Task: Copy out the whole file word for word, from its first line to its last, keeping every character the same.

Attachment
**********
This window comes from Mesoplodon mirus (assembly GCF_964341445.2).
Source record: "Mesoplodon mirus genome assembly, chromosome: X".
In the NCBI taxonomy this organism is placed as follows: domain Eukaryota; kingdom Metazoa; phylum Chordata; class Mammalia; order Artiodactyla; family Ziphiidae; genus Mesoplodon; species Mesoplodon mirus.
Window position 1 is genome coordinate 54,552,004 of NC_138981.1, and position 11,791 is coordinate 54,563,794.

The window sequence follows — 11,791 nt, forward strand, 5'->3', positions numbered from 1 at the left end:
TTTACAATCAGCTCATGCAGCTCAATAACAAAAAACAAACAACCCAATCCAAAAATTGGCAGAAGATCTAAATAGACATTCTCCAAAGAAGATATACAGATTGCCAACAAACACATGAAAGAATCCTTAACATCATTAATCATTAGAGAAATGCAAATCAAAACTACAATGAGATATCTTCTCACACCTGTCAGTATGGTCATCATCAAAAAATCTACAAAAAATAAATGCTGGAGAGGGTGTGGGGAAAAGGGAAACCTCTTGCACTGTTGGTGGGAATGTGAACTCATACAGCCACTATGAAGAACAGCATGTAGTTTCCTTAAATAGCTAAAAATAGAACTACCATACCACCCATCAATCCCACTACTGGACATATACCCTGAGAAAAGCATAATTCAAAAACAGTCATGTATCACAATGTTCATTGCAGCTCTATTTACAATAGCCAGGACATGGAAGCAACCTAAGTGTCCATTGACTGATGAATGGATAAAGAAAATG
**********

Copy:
This window comes from Mesoplodon mirus (assembly GCF_964341445.2).
Source record: "Mesoplodon mirus genome assembly, chromosome: X".
In the NCBI taxonomy this organism is placed as follows: domain Eukaryota; kingdom Metazoa; phylum Chordata; class Mammalia; order Artiodactyla; family Ziphiidae; genus Mesoplodon; species Mesoplodon mirus.
Window position 1 is genome coordinate 54,552,004 of NC_138981.1, and position 11,791 is coordinate 54,563,794.

The window sequence follows — 11,791 nt, forward strand, 5'->3', positions numbered from 1 at the left end:
TTTACAATCAGCTCATGCAGCTCAATAACAAAAAACAAACAACCCAATCCAAAAATTGGCAGAAGATCTAAATAGACATTCTCCAAAGAAGATATACAGATTGCCAACAAACACATGAAAGAATCCTTAACATCATTAATCATTAGAGAAATGCAAATCAAAACTACAATGAGATATCTTCTCACACCTGTCAGTATGGTCATCATCAAAAAATCTACAAAAAATAAATGCTGGAGAGGGTGTGGGGAAAAGGGAAACCTCTTGCACTGTTGGTGGGAATGTGAACTCATACAGCCACTATGAAGAACAGCATGTAGTTTCCTTAAATAGCTAAAAATAGAACTACCATACCACCCATCAATCCCACTACTGGACATATACCCTGAGAAAAGCATAATTCAAAAACAGTCATGTATCACAATGTTCATTGCAGCTCTATTTACAATAGCCAGGACATGGAAGCAACCTAAGTGTCCATTGACTGATGAATGGATAAAGAAAATG